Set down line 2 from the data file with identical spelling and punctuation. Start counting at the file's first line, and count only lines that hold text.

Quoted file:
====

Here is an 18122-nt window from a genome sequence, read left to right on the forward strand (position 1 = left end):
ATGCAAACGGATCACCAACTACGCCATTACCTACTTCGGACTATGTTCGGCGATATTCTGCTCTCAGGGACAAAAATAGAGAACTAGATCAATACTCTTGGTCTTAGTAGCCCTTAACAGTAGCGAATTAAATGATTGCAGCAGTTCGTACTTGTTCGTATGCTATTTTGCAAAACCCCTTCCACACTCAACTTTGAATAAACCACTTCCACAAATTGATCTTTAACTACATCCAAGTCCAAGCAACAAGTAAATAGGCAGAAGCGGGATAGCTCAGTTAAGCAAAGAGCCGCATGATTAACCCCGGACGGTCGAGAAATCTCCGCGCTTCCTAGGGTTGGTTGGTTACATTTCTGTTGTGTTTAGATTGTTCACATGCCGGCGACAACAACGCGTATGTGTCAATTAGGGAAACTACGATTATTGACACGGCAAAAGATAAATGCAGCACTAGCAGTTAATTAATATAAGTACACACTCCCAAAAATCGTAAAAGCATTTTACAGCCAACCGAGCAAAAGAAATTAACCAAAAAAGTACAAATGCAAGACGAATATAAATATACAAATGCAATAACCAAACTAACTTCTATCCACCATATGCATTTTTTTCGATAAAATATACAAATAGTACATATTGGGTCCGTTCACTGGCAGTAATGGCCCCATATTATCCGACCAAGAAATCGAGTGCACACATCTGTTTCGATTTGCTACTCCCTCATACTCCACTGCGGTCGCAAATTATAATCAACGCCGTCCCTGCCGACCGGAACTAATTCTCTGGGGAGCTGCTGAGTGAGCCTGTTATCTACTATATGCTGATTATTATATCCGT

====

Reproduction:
ATGCAAACGGATCACCAACTACGCCATTACCTACTTCGGACTATGTTCGGCGATATTCTGCTCTCAGGGACAAAAATAGAGAACTAGATCAATACTCTTGGTCTTAGTAGCCCTTAACAGTAGCGAATTAAATGATTGCAGCAGTTCGTACTTGTTCGTATGCTATTTTGCAAAACCCCTTCCACACTCAACTTTGAATAAACCACTTCCACAAATTGATCTTTAACTACATCCAAGTCCAAGCAACAAGTAAATAGGCAGAAGCGGGATAGCTCAGTTAAGCAAAGAGCCGCATGATTAACCCCGGACGGTCGAGAAATCTCCGCGCTTCCTAGGGTTGGTTGGTTACATTTCTGTTGTGTTTAGATTGTTCACATGCCGGCGACAACAACGCGTATGTGTCAATTAGGGAAACTACGATTATTGACACGGCAAAAGATAAATGCAGCACTAGCAGTTAATTAATATAAGTACACACTCCCAAAAATCGTAAAAGCATTTTACAGCCAACCGAGCAAAAGAAATTAACCAAAAAAGTACAAATGCAAGACGAATATAAATATACAAATGCAATAACCAAACTAACTTCTATCCACCATATGCATTTTTTTCGATAAAATATACAAATAGTACATATTGGGTCCGTTCACTGGCAGTAATGGCCCCATATTATCCGACCAAGAAATCGAGTGCACACATCTGTTTCGATTTGCTACTCCCTCATACTCCACTGCGGTCGCAAATTATAATCAACGCCGTCCCTGCCGACCGGAACTAATTCTCTGGGGAGCTGCTGAGTGAGCCTGTTATCTACTATATGCTGATTATTATATCCGT